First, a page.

The Russian Tea Room

hearth13 300x181 The Russian Tea RoomThe Russian Tea Room on West 57th Street is never mentioned or depicted in Mad Men, but it’s just the kind of place a Madison Avenue ad executive would have frequented in the 1960s. And it found its way into The Unofficial Mad Men Cookbook because it’s famous for one of Roger Sterling’s favorite dishes, Chicken Kiev. When Roger fixes the recently divorced Don up with young Bethany Van Nuys, he has his secretary book a table for Don and Bethany at the now defunct Jimmy’s LaGrange, another popular hangout for the Madison Avenue crowd. “They have Chicken Kiev,” says Roger to Don. “The butter squirts everywhere.”

Picture 163 300x206 The Russian Tea RoomThe muddled history of Chicken Kiev is covered in The Unofficial Mad Men Cookbook, but if you want to try The Russian Tea Room’s version, on the menu since the 1940s, go to our Facebook page and enter our “Dine Like a Mad Man” Sweepstakes, because one of the first prizes is a generous gift certificate courtesy of The Russian Tea Room.

ball room07 300x181 The Russian Tea RoomFounded in 1927 by members of the Russian Imperial Ballet, The Russian Tea Room has hosted its share of the rich and famous. Maybe you’ll be seated in one of the intimate booths once occupied by Woody Allen, Madonna, Rudolf Nureyev, or another of the famous guests who fancy fine Russian cuisine. Located next to Carnegie Hall, many a performing artist has repaired to the Tea Room after a bravura performance.

If you took your lunch with Don and Roger in, say, 1963 at The Russian Tea Room, in addition to the Chicken Kiev you might have tried the Boeuf a la Stroganoff, Pelmeni (stuffed dumplings made with unleavened dough) or Red Borscht with pickled beets. By the way, the authors of The Russian Tea Room Cookbook concur with Roger: the way to identify a perfectly prepared Chicken Kiev is “a spurt of butter at the first touch of knife and fork.”

Grazie Barbetta!

This week we continue our tour of the New York restaurants that generously donated prizes for our “Dine Like a Mad Man” Sweepstakes, which you can enter from our Facebook page by clicking “Dine Like a Mad Man!”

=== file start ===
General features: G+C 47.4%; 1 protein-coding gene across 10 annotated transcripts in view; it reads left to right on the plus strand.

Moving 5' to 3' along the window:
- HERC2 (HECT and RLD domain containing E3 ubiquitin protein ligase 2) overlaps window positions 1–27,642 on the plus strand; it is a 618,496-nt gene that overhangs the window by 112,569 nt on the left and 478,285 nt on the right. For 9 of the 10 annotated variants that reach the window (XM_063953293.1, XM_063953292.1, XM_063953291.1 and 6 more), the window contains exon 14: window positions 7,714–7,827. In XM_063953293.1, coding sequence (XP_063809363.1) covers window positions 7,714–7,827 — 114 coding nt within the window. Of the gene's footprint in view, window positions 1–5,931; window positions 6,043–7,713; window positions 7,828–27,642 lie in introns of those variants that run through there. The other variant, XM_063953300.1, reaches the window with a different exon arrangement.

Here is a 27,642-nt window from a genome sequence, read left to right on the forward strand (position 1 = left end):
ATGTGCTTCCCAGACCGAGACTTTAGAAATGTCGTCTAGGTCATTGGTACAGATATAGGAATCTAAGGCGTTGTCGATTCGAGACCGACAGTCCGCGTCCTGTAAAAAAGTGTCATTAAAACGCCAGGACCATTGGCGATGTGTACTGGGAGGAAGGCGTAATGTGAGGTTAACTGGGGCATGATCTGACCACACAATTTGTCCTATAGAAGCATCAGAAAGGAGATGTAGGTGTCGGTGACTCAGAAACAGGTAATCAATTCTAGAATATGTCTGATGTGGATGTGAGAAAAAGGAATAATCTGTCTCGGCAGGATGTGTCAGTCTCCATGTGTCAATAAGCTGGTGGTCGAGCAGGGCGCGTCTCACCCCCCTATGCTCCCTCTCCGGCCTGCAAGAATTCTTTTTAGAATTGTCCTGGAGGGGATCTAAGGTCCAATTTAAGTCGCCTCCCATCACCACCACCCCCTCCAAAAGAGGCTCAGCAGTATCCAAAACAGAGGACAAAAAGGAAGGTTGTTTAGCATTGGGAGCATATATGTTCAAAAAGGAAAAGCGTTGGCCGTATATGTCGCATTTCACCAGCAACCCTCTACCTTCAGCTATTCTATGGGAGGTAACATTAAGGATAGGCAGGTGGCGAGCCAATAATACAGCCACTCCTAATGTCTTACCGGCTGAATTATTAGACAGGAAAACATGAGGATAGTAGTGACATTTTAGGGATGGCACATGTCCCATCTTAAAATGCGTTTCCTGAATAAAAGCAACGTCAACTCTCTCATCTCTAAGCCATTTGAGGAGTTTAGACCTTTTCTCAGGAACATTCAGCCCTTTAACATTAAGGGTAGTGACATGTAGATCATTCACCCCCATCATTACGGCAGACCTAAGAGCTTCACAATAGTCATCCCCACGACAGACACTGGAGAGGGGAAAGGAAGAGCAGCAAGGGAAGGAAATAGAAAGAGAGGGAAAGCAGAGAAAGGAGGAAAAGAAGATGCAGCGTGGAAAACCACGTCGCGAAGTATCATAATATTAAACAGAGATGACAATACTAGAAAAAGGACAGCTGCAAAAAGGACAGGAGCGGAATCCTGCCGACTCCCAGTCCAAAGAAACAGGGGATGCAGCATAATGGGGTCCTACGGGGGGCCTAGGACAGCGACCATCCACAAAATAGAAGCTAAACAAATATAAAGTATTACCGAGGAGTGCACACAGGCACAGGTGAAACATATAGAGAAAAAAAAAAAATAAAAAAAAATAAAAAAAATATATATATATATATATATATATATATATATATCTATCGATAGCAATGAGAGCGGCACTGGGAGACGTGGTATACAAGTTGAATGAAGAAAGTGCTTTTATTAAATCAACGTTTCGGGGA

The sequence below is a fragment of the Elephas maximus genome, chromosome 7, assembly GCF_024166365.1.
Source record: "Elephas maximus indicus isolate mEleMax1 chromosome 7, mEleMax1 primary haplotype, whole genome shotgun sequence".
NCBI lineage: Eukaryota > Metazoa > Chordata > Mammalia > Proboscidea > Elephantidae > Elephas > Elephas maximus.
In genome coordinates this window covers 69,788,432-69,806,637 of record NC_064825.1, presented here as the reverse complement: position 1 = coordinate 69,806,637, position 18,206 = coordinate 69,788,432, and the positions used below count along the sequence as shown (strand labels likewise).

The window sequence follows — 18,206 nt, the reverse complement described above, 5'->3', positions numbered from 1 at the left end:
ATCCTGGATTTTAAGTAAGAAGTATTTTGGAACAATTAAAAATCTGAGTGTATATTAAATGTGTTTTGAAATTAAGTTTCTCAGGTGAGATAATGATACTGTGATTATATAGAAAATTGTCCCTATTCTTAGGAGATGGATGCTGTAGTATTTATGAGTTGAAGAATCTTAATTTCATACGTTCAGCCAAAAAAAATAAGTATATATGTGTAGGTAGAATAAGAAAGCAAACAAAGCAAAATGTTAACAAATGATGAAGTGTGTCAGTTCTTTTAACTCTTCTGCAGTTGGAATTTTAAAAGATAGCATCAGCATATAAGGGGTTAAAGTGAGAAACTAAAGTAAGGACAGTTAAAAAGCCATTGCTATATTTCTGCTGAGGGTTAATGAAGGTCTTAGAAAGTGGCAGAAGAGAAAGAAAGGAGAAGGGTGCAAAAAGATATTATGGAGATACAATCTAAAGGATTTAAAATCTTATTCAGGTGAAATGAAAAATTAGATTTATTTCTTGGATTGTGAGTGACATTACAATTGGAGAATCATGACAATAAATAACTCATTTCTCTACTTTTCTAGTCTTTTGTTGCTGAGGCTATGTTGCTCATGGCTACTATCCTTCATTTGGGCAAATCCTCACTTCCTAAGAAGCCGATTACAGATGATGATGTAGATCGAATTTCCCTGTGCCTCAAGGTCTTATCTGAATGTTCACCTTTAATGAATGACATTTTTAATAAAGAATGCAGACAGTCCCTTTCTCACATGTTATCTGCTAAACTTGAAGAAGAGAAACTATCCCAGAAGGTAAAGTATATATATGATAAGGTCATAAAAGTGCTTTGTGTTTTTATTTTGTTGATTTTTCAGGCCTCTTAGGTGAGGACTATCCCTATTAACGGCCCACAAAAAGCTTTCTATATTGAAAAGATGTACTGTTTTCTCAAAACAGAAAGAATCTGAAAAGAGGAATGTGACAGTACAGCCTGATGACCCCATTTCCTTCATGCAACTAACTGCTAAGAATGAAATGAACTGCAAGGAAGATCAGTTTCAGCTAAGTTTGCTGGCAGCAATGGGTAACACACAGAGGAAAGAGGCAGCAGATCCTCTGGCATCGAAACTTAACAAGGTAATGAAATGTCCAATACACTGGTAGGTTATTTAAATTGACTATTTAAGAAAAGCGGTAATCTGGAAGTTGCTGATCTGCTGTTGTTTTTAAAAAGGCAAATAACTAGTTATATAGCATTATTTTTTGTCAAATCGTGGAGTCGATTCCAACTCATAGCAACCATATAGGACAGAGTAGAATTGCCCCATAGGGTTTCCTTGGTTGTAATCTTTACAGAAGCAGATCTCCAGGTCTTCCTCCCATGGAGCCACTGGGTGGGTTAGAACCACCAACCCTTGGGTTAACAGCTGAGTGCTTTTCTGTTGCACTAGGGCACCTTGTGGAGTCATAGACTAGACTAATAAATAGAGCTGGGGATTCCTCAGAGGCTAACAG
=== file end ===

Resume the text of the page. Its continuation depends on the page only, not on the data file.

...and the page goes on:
maindiningPIC1 300x233 Grazie Barbetta!

The main dining room at Barbetta

When Don Draper begins dating the lovely Bethany Van Nuys in Season 4, we first see them at a Benihana Steakhouse, one of many restaurant chains that surfed the wave of American interest in Polynesian and Japanese foods that accompanied Hawaii statehood in 1959. They’re seated around a teppanyaki table with other guests, hardly the intimate dinner Bethany had in mind. Perhaps to atone, Don and Bethany’s next date is at the very elegant Barbetta on West 46th Street, founded in 1906 and operated to this day by the founder’s daughter Laura Maioglio. Specializing in northern Italian cuisine from the Piemonte region, Barbetta is the oldest Italian restaurant in New York still run by the founding family.

Like Executive Chef Bill Rodgers of Keens Steakhouse, Maiolglio had no advance notice Barbetta would be depicted in Mad Men. She learned about it when diners who had seen the episode mentioned it to her. “I have looked at the show often since its inception because of the excitement and buzz that it immediately caused and because it deals with the very years in which I recreated and relaunched Barbetta,” Laura wrote us.

Since viewers never see or hear what Don and Bethany order at Barbetta, when writing The Unofficial Mad Men Cookbook we asked Maioglio to imagine what they might have ordered in 1964. As luck would have it, in the 1990s she began putting the date each dish first appeared on the menu on the menu and she suggested the roasted fresh peppers alla bagna cauda, which first appeared in 1962, and for dessert pears baked in red wine alla piemontese, which also debuted that year at Barbetta. Many other dishes served at Barbetta today first appeared on the menu in the early 1960s including fonduta with fresh white truffles.

clinton photo 300x225 Grazie Barbetta!

The Clinton’s with Laura Maioglio and her husband, Nobel Prize winner in medicine Gunter Blobel

When Don and Bethany dine at Barbetta they cross paths with Betty and her new husband Henry Francis, an aide to New York Governor Nelson Rockefeller. It’s an awkward moment. But Henry wasn’t the only politically connected New Yorker or politician to savor Barbetta’s charms in the early 1960s and ever since. Guests have included Governor and Mrs. Rockefeller themselves, many members of the Kennedy family and, recently, former President Bill Clinton and Secretary of State Hillary Clinton. Barbetta was also popular among giants of the fashion industry such as Oleg Cassini, Bill Blass, Oscar de la Renta and Ralph Lauren, Hollywood stars such as Elizabeth Taylor, Rita Hayworth, Woody Allen and Dudley Moore and musical leading lights such as Igor Stravinsky, Leonard Bernstein, James Levine and Yehudi Menuhin.

If you’d like to experience the very finest in Italian dining in New York, enter the sweepstakes. You could win a dinner valued at $500 at Barbetta and Maioglio will help you pick just the right wine.